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Richardson-type spray, United Kingdom, 1866-1884

The Richardson spray was originally used to spray ether to give a local anaesthetic, especially during tooth extraction. The spray is named after its inventor, Benjamin Ward Richardson (1828-1896). He invented the spray in 1866. The air is pushed through using the hand pump, which forces the liquid ether out of the nozzle. Joseph Lister (1827-1912) later adapted this spray for use in antisepsis. It is believed that this is the only surviving spray of this type.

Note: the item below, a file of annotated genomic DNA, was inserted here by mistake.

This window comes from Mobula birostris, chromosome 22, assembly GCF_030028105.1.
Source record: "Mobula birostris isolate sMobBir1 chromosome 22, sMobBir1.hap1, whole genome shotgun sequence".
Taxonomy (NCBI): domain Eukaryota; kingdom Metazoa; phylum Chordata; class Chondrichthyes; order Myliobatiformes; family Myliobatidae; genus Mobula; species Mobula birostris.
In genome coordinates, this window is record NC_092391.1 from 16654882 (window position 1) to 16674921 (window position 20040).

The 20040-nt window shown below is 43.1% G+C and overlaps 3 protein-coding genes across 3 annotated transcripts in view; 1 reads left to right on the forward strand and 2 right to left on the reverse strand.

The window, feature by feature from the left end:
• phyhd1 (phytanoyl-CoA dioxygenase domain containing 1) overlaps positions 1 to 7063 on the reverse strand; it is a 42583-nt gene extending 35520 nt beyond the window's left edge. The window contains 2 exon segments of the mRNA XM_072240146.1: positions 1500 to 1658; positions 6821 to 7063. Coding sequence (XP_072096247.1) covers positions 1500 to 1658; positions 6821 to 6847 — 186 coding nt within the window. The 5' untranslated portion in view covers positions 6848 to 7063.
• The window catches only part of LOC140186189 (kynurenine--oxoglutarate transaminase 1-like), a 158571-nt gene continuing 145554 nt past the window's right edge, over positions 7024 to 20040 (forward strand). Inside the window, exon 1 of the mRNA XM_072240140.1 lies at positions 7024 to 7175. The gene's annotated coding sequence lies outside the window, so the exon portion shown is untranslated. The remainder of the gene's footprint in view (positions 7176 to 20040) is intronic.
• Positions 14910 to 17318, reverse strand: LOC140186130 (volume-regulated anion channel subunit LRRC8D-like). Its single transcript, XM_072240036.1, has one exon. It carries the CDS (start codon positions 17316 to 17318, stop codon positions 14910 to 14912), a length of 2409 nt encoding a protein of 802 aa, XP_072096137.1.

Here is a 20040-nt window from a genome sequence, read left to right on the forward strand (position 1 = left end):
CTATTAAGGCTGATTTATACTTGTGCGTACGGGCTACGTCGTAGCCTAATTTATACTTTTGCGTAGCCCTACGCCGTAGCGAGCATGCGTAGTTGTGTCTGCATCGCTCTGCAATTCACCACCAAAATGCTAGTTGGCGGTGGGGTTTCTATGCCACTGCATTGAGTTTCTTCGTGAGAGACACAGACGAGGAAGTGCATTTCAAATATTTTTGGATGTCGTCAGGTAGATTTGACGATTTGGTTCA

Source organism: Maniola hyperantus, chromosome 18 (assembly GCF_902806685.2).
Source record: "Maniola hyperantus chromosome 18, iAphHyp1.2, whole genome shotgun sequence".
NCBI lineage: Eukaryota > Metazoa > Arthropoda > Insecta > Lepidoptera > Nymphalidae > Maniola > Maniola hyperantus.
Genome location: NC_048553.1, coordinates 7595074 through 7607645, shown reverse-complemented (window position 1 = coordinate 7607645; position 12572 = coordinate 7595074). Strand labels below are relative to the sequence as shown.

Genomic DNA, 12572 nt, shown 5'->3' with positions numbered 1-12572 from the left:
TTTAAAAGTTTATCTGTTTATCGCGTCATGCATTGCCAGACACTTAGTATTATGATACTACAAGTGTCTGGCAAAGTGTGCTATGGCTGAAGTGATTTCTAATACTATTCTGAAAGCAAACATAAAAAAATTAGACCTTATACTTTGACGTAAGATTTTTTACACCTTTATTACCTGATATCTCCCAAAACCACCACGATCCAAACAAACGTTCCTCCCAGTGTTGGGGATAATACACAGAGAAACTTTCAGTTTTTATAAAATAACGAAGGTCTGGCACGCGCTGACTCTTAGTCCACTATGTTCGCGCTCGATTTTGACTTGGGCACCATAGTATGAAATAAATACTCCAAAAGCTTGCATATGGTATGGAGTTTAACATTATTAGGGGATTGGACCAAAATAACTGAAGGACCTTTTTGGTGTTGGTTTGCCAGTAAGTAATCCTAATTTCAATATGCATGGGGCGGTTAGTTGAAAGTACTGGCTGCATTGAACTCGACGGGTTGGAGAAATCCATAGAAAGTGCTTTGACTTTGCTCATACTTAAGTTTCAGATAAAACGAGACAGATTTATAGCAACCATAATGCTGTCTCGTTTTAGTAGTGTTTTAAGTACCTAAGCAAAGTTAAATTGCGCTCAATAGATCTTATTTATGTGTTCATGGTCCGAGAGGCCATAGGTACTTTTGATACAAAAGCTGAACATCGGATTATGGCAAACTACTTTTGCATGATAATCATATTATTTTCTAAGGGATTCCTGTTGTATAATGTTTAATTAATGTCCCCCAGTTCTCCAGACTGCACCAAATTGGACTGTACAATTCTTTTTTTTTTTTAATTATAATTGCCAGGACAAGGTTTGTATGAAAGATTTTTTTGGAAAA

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    Glossary: ether spray

    No description.

    Glossary: tooth pulling

    The removal of a tooth from the mouth. Extractions are performed for a wide variety of reasons, including tooth decay that has destroyed enough tooth structure to prevent restoration. Extractions of impacted or problematic wisdom teeth are also routinely performed.

    Glossary: antisepsis

    The practice of using antiseptic drugs to eliminate harmful micro-organisms.

    Glossary: ether

    A volatile liquid (resulting from the action of sulphuric acid upon alcohol) formerly used as an anaesthetic. Ether was usually inhaled.

    Glossary: local anaesthetic

    A drug that reduces or removes sensations from one area of the body.